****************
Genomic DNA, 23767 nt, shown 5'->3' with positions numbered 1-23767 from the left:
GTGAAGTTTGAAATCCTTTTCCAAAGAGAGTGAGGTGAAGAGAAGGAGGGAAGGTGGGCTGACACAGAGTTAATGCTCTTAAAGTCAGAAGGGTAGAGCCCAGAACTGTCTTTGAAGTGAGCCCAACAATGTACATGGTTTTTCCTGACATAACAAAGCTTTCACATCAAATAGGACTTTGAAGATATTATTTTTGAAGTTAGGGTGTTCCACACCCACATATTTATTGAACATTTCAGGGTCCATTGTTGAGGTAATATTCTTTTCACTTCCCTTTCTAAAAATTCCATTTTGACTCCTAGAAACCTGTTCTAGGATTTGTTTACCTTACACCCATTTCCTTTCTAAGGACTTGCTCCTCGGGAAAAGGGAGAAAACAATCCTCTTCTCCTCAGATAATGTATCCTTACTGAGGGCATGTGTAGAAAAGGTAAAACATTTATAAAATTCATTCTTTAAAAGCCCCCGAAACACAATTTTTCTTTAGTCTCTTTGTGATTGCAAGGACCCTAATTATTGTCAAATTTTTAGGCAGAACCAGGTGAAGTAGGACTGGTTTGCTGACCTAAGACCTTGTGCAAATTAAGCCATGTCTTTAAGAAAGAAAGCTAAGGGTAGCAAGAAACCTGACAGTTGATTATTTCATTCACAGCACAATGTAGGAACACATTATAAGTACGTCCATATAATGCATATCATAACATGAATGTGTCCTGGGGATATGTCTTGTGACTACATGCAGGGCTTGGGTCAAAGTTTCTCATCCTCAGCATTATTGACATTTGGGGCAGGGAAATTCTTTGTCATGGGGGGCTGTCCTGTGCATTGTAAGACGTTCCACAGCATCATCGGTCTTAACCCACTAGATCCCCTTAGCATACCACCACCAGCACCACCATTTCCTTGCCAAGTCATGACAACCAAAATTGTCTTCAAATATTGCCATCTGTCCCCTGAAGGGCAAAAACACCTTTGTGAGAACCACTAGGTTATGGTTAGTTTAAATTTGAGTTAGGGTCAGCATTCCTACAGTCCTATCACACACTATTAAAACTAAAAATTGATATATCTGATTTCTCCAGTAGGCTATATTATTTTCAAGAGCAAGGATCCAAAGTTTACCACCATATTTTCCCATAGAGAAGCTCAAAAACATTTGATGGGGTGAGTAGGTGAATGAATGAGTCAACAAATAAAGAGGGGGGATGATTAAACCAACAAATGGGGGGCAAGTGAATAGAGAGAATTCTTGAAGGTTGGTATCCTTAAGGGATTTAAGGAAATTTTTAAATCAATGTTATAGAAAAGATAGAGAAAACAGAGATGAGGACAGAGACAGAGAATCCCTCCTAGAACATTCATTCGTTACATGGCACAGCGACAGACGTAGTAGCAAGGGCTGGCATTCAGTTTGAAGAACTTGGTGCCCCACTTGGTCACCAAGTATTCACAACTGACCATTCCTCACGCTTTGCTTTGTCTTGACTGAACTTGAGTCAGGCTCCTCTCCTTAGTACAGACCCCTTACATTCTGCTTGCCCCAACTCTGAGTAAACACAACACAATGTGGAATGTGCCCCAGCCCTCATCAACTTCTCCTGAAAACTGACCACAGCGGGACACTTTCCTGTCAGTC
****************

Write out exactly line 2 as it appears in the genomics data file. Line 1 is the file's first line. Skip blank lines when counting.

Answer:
GTGAAGTTTGAAATCCTTTTCCAAAGAGAGTGAGGTGAAGAGAAGGAGGGAAGGTGGGCTGACACAGAGTTAATGCTCTTAAAGTCAGAAGGGTAGAGCCCAGAACTGTCTTTGAAGTGAGCCCAACAATGTACATGGTTTTTCCTGACATAACAAAGCTTTCACATCAAATAGGACTTTGAAGATATTATTTTTGAAGTTAGGGTGTTCCACACCCACATATTTATTGAACATTTCAGGGTCCATTGTTGAGGTAATATTCTTTTCACTTCCCTTTCTAAAAATTCCATTTTGACTCCTAGAAACCTGTTCTAGGATTTGTTTACCTTACACCCATTTCCTTTCTAAGGACTTGCTCCTCGGGAAAAGGGAGAAAACAATCCTCTTCTCCTCAGATAATGTATCCTTACTGAGGGCATGTGTAGAAAAGGTAAAACATTTATAAAATTCATTCTTTAAAAGCCCCCGAAACACAATTTTTCTTTAGTCTCTTTGTGATTGCAAGGACCCTAATTATTGTCAAATTTTTAGGCAGAACCAGGTGAAGTAGGACTGGTTTGCTGACCTAAGACCTTGTGCAAATTAAGCCATGTCTTTAAGAAAGAAAGCTAAGGGTAGCAAGAAACCTGACAGTTGATTATTTCATTCACAGCACAATGTAGGAACACATTATAAGTACGTCCATATAATGCATATCATAACATGAATGTGTCCTGGGGATATGTCTTGTGACTACATGCAGGGCTTGGGTCAAAGTTTCTCATCCTCAGCATTATTGACATTTGGGGCAGGGAAATTCTTTGTCATGGGGGGCTGTCCTGTGCATTGTAAGACGTTCCACAGCATCATCGGTCTTAACCCACTAGATCCCCTTAGCATACCACCACCAGCACCACCATTTCCTTGCCAAGTCATGACAACCAAAATTGTCTTCAAATATTGCCATCTGTCCCCTGAAGGGCAAAAACACCTTTGTGAGAACCACTAGGTTATGGTTAGTTTAAATTTGAGTTAGGGTCAGCATTCCTACAGTCCTATCACACACTATTAAAACTAAAAATTGATATATCTGATTTCTCCAGTAGGCTATATTATTTTCAAGAGCAAGGATCCAAAGTTTACCACCATATTTTCCCATAGAGAAGCTCAAAAACATTTGATGGGGTGAGTAGGTGAATGAATGAGTCAACAAATAAAGAGGGGGGATGATTAAACCAACAAATGGGGGGCAAGTGAATAGAGAGAATTCTTGAAGGTTGGTATCCTTAAGGGATTTAAGGAAATTTTTAAATCAATGTTATAGAAAAGATAGAGAAAACAGAGATGAGGACAGAGACAGAGAATCCCTCCTAGAACATTCATTCGTTACATGGCACAGCGACAGACGTAGTAGCAAGGGCTGGCATTCAGTTTGAAGAACTTGGTGCCCCACTTGGTCACCAAGTATTCACAACTGACCATTCCTCACGCTTTGCTTTGTCTTGACTGAACTTGAGTCAGGCTCCTCTCCTTAGTACAGACCCCTTACATTCTGCTTGCCCCAACTCTGAGTAAACACAACACAATGTGGAATGTGCCCCAGCCCTCATCAACTTCTCCTGAAAACTGACCACAGCGGGACACTTTCCTGTCAGTC